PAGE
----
The numbers cover different angles of the same story: America’s workforce will be facing tremendous challenges in the coming decades, that will require a massive training - and retraining - effort. Two different reports published by the McKinsey Global Institute tell the tale: by 2030, as many as 375 million workers—or roughly 14% of the global workforce—may need to switch occupational categories as digitization, automation, and advances in artificial intelligence disrupt the world of work. And for those occupations that won’t be eliminated, there will be a change in the way work is organized, as within 60 percent of jobs, at least 30 percent of activities could be automated by adapting currently demonstrated technologies.
Any way you crunch the numbers, there are a lot of workers currently in the job market who will need reskilling.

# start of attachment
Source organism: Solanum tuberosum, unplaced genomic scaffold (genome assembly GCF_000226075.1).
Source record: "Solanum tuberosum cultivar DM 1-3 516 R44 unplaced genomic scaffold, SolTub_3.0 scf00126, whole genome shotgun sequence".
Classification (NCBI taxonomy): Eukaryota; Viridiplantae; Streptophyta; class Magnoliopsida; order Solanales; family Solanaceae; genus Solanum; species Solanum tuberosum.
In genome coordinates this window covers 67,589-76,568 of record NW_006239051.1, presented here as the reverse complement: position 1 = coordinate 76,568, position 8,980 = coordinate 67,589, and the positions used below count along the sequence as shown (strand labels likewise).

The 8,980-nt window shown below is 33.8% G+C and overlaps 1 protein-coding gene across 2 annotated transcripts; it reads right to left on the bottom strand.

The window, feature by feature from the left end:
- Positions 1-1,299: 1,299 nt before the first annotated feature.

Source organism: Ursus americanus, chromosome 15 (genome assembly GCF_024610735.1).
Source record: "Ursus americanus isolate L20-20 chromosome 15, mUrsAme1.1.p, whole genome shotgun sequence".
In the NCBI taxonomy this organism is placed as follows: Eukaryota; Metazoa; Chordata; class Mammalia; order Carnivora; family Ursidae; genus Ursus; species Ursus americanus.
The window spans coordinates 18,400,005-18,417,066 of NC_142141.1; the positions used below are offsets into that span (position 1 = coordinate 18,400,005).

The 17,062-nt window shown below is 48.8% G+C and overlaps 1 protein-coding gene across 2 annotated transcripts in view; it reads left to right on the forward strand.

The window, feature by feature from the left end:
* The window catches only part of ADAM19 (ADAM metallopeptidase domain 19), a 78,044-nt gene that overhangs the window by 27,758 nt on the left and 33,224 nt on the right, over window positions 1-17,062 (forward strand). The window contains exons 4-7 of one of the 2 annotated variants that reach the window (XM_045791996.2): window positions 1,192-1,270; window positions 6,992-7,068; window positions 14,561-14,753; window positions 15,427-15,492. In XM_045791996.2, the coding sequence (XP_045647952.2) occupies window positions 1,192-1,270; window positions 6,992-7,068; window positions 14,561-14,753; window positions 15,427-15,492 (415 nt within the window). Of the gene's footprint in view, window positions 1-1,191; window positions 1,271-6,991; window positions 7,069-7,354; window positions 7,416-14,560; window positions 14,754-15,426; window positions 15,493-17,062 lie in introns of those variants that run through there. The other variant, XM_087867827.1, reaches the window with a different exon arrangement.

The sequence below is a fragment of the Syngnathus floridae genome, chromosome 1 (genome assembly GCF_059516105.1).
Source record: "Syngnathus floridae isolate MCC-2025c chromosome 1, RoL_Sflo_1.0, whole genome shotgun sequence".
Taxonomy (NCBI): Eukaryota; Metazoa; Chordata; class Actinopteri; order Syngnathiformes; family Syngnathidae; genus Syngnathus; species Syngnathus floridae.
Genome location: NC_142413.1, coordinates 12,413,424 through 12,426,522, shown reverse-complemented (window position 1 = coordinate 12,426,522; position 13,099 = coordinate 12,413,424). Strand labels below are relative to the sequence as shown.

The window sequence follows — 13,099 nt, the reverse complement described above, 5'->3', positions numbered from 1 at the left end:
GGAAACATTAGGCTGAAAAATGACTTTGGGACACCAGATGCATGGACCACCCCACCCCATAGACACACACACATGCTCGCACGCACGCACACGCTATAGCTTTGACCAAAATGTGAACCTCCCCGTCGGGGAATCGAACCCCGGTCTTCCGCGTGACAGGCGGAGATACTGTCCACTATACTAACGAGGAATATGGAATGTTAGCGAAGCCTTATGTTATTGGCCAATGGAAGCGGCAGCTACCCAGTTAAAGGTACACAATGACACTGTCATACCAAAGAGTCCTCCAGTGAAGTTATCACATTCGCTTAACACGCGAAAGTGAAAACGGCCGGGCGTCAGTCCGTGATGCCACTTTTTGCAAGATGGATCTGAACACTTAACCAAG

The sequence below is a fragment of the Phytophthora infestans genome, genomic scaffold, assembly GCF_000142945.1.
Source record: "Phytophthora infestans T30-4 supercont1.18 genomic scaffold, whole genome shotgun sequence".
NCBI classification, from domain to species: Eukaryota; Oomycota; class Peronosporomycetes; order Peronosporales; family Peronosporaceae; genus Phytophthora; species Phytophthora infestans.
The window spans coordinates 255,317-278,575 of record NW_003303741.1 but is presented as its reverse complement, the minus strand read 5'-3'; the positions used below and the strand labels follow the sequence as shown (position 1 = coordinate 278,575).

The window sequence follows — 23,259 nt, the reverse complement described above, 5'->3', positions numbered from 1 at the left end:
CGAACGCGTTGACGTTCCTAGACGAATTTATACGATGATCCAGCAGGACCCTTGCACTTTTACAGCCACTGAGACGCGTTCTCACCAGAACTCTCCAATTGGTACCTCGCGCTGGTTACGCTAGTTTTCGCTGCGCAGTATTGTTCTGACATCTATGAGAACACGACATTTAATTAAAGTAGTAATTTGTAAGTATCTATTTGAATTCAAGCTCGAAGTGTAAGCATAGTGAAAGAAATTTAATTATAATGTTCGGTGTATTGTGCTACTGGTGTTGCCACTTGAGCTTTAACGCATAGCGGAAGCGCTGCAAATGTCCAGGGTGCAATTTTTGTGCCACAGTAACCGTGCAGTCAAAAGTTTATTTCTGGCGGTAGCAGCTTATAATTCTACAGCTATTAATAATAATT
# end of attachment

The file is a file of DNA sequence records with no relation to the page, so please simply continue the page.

Growing technology offers a silver lining as well. Besides the need for a new wave of workers in the STEM occupations needed to support the rise of AI and digitization, technology is being employed in new ways to help match employees with existing skillsets with new opportunities, and provide insights into the taxonomy of education needed to map educational with economic opportunities. This is especially important as job seekers at all stages of their career are often left guessing as they “try to map out an education, training, and career path.” Harnessing this data could help individuals make more informed decisions about how to prepare for the jobs of the future, whether they are already in the workplace or preparing for post-secondary education.
For example, the goal of Economic Modeling Specialists International (EMSI) is to apply data to the skills marketplace. EMSI’s goal is to “inform and connect” job seekers, employers and higher education through data. EMSI works to “match displaced workers with growing occupations that utilize compatible skills and require similar education credentials—even some with the same or higher median wages.” These platforms can also identify the skills gap and ultimately guide workers to training programs that will bridge that gap.